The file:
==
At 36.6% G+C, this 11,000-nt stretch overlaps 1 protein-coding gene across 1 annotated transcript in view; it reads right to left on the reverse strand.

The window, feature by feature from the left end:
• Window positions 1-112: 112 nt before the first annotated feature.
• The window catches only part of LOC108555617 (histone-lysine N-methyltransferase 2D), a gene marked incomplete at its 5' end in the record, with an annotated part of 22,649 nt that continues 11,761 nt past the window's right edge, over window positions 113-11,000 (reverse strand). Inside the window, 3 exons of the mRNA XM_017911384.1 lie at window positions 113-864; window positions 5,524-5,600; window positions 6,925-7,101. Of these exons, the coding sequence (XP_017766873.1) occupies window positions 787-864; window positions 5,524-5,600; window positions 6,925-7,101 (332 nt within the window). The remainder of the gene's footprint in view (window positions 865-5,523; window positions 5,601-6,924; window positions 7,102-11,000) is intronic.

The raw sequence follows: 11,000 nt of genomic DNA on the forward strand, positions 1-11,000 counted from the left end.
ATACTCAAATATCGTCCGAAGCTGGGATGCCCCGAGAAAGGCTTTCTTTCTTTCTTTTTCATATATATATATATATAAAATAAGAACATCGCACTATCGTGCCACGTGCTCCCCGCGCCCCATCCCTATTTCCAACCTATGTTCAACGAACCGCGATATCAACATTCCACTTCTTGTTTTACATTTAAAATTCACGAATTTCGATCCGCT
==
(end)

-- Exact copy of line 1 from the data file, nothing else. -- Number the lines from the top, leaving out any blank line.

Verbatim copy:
At 36.6% G+C, this 11,000-nt stretch overlaps 1 protein-coding gene across 1 annotated transcript in view; it reads right to left on the reverse strand.